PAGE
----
Download the latest vCenter Server 6.7 ISO available from VMware

Launch the vCenter Server Appliance Installer

VMware has greatly enhanced the functionality of the vCenter Server Appliance 6.7 Installer. You no longer need a client plugin for your browser to install the VCSA appliance. It is a self-contained installer that you run from the mounted ISO file and then you have access to the installer tools that allow you to:

  • Install
  • Upgrade
  • Migrate
  • Restore

We are interested in the upgrade functionality, however, the below process will be similar to installing a brand new VCSA 6.7 appliance.

Below, you see the installer.exe file found in the vcsa-ui-installer > win32 folder of the mounted ISO downloaded from VMware.

Run the VCSA 6.7 installer via the mounted ISO downloaded from VMware

Launching the installer will launch the vCenter Server Appliance 6.7 Installer tool.

Launching the vCenter Server Appliance 6.7 Installer

5. Stage 1 – Deploy a New VCSA 6.7 Appliance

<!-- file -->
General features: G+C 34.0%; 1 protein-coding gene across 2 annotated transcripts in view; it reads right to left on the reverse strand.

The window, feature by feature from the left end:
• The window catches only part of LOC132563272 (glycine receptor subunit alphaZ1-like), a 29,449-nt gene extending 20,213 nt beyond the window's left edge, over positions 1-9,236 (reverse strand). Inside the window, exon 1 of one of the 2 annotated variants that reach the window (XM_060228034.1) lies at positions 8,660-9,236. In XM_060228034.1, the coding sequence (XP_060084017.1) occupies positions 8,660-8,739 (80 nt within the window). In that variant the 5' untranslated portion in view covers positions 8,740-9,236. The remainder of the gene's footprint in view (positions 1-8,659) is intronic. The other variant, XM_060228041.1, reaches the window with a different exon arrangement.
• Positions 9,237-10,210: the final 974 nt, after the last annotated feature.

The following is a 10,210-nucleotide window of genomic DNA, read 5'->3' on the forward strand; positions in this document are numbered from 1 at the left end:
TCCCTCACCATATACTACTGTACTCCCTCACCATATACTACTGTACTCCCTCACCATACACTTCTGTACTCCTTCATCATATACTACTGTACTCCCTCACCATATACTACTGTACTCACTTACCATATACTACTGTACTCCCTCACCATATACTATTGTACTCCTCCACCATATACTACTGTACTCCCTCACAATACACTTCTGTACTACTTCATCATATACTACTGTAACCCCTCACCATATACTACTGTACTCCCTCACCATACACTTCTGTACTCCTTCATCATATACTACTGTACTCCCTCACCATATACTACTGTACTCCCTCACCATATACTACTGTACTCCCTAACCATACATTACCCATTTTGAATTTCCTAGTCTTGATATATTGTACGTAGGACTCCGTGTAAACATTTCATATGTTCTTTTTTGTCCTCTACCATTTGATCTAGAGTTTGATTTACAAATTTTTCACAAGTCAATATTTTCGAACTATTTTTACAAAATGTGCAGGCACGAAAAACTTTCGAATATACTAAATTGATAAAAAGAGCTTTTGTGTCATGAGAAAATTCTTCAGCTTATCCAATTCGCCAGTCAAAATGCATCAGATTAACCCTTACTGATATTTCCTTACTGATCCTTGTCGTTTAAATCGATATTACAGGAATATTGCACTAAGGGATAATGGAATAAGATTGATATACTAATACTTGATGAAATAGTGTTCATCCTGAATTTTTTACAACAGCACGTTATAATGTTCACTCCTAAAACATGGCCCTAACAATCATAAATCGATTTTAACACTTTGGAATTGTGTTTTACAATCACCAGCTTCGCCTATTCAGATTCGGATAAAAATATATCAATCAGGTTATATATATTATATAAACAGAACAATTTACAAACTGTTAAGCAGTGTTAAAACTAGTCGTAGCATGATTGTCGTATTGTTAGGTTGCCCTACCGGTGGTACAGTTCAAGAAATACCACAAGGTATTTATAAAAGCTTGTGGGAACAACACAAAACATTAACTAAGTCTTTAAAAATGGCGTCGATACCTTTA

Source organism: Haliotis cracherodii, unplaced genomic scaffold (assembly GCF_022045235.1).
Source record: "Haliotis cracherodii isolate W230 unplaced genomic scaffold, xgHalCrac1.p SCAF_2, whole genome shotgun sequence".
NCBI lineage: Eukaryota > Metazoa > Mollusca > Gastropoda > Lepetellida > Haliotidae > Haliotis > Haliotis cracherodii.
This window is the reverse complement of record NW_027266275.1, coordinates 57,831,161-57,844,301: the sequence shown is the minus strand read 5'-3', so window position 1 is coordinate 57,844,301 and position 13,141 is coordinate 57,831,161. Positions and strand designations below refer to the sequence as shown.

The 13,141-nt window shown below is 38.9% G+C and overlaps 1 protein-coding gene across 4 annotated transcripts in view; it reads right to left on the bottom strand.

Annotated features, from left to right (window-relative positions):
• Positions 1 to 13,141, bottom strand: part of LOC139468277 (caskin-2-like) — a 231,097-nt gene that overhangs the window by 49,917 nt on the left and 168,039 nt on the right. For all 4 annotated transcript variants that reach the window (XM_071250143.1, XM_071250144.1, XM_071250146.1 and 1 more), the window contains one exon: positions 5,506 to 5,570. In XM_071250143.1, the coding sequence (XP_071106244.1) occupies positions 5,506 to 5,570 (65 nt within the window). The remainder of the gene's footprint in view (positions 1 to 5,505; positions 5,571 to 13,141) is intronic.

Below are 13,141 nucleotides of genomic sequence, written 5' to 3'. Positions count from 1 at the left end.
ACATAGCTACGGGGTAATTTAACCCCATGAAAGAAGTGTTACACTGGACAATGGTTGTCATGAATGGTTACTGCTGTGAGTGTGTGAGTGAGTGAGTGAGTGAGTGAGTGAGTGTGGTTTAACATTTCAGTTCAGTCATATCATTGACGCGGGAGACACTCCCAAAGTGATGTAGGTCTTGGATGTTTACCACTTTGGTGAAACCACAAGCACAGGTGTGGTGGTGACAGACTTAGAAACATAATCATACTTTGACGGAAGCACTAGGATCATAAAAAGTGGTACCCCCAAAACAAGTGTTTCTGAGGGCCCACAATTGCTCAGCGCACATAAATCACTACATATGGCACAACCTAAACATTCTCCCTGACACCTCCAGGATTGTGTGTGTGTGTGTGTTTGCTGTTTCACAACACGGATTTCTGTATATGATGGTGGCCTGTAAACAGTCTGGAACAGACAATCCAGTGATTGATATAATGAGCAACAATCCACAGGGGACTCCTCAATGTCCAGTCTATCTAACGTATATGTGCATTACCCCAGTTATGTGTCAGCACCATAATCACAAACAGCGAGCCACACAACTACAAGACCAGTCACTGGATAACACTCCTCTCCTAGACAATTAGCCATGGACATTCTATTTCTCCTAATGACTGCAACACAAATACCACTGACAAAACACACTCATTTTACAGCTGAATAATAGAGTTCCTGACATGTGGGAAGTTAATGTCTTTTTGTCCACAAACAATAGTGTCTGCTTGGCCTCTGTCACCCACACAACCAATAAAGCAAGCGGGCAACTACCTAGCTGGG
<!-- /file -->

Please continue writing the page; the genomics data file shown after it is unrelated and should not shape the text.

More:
The first stage involved to upgrade vCenter Server 6.0 to 6.7 deploys a new appliance to the target vCenter server or ESXi host. So, this will not be an in place upgrade of your existing vCenter Server 6.0 appliance. The process will be to stand up a new VCSA 6.7 appliance and then in Stage 2, copy your data over, assume identity, and power off the old vCenter Server 6.0 appliance.

Starting Stage 1 of the vCenter Server Appliance 6.7 Installer

Normal stuff for the first screen here – accepting the EULA. Click Next.

Accepting the EULA for the vCenter server Appliance 6.7 installer

Connect to the source appliance. This is the vCenter Server 6.0 VCSA appliance.

Connect to the source vCenter Server Appliance

You will need to accept the self-signed certificate.